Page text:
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University of Balamand > News > Archive > Re-evaluating Lebanon's Media Laws

Re-evaluating Lebanon's Media Laws

The need to re-evaluate the laws and practices governing media freedom was the subject of a two-day conference organized by the Department of Mass Communication and held at the University of Balamand on May 9 and 10. 

The conference, entitled “Media Freedom: What it is and What is Needed,” included participants such as General Mounir Akiki, Head of the Media Affairs Department in the General Security Forces, Major Susan Haj, Head of the Cybercrime Bureau in the Internal Security Forces, Member of Parliament Ghassan Moukheiber, Ibrahim Awad from the National Audiovisual Council, and Secretary General of the Journalists Union Joseph Akiki. The conference was held under the auspices of the Minister of Information, Ramzi Jreije. 

Representing the University were Judge Emile Azar, a lecturer of Ethics and Law in the Department of Mass Communication, and Assistant Professor Dr. Sleiman Bssawmai. 

In his welcoming speech, Dean of the Faculty of Arts and Sciences Dr. Georges Dorlian said the concern over the question of media freedoms is not new, but remains important. The conference, he made clear, was not being held as a reaction to any recent development concerning the media in Lebanon, but has been in the planning for a number of months. 

Dr. Dorlian further discussed the ceremony held in Lebanon a few days ago, in memory of the martyrs of journalism and explained how journalists charged with contempt by the Special Tribunal on Lebanon will soon go on trial. “Public opinion,” he added, “is now divided regarding the journalism profession and media freedoms.”

However, added Dorlian, “This conference is not an occasion to deliver specific messages nor is it an oratorical exercise because the university is not tied to current events but to principles and ethics,” adding that, “Media are a reflection of the society they belong to, the more the profession of journalism is free and ethical, the more it reflects a free and a civilized image of its society.”

In turn, Judge Emile Azar said that media in all their forms are ineffective without freedom of opinion and expression, as stipulated by the Lebanese constitution and emphasized in international conventions. He also bemoaned the deficiency in media legislation that can help the law regulate freedom of the press. 

He said: “I hope this conference will achieve its objectives aimed to shed light on the reality of media freedom in the midst of all the laws that govern the media field,” adding that new legislations should be enacted in order to keep pace with developments in technology, the professional practices and mentalities. 

For his part, Ibrahim Awad delivered a speech on the behalf of the President of the National Audiovisual Council, Abdel-Hadi Mahfouz, where he called for the stipulation of legislation that protect the right of journalists to access information and resources without being subjected to any pressure. Awad criticized the media in Lebanon that are bound by sectarian quotas, “where they become instruments that promote the interests of the political parties that provide them with funding.”

Addressing the crowd, Mr. Andre Qassas spoke on behalf of the Minister of Information, Ramzi Jreije and praised the organizers of this conference who, “Tried to find a link between media and education, which are complimentary to each other.”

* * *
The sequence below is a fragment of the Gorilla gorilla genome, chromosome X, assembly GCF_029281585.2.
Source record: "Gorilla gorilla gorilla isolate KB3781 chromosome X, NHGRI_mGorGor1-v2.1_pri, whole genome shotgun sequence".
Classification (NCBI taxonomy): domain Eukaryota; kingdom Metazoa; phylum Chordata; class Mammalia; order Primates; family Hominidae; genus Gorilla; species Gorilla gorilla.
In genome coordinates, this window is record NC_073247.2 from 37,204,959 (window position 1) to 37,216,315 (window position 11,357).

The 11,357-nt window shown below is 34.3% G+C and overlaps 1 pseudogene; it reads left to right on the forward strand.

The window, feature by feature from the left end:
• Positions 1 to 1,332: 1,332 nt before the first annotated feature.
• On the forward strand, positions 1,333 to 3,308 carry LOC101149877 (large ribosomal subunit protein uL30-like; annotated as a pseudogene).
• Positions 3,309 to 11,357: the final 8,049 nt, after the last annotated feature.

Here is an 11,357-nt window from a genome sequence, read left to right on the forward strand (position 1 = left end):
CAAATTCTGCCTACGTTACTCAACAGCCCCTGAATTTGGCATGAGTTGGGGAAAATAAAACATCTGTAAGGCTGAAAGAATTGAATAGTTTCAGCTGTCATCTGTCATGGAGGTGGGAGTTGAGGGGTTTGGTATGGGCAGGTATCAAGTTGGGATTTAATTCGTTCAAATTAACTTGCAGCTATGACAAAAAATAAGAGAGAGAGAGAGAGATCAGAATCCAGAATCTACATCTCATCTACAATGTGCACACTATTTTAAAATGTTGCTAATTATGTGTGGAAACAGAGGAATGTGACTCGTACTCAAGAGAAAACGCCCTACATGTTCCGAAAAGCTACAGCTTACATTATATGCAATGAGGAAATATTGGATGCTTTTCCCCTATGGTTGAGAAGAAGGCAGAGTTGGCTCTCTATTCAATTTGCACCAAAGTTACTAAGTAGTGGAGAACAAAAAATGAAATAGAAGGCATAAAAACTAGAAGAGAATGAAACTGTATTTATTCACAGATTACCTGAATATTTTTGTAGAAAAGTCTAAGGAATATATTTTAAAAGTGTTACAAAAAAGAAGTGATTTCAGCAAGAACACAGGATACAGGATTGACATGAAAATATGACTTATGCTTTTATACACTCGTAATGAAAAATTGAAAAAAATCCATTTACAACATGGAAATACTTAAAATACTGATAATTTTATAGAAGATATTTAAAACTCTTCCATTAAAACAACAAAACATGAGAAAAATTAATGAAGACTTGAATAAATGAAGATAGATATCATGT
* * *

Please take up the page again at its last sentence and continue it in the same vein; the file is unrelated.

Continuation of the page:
Qassas stressed the importance of education adding that journalists, who studied the ethics and laws of the profession of journalism, were more aware of the liberties given to them, and were therefore more likely to respect the law.

The second day of the conference began with the issue of media freedoms. The first panel included the participation of General Mounir Akiki, who presented an overview of the work of his department which is responsible for prior censorship of films, theatrical plays, and magazines. General Akiki said he believes that his office imposes censorship on anything that would endanger Lebanon’s security or that is considered ethically unacceptable. Producer Suzanne Dagher, who was asked to comment on General Akiki’s presentation, criticized the censorship on the cinema in what she described as “a threat to the liberty of expression in Lebanon.” 

In the second panel, MP Ghassan Moukheiber, discussed a media law proposal prepared in cooperation with “Maharat” Foundation, which includes organizing the ownership of media institutions to ensure their transparency, proposing a code of ethics for journalists, identifying “media crimes” and the penalties related to them through the law.

Completing the panel, Mr. Joseph Qoussaifi, tackled the challenges facing editors and emphasized the role of the syndicate in supporting their rights. 

Panelist Bassam Alkantar, an established journalist, critiqued the Publications Act and the Syndicate of Editors, which do not recognize electronic media as a form of journalism.  He drew on a  criteria used by the United Nations in  acknowledging electronic media, ranging from the exclusivity and reliability of the information transmitted to the number of human resources handling and working with  it.

The last panel welcomed Internal Security Forces Major Susan Haj who showcased the role of the cybercrime bureau in tracking hackers and illegal websites that promote online poker. She added that the ISF was committed to protecting people and their liberty of expression. Lawyer Guida Frangieh criticized some of the practices of that office, arguing that it was acting outside of any constitutional mandate.  
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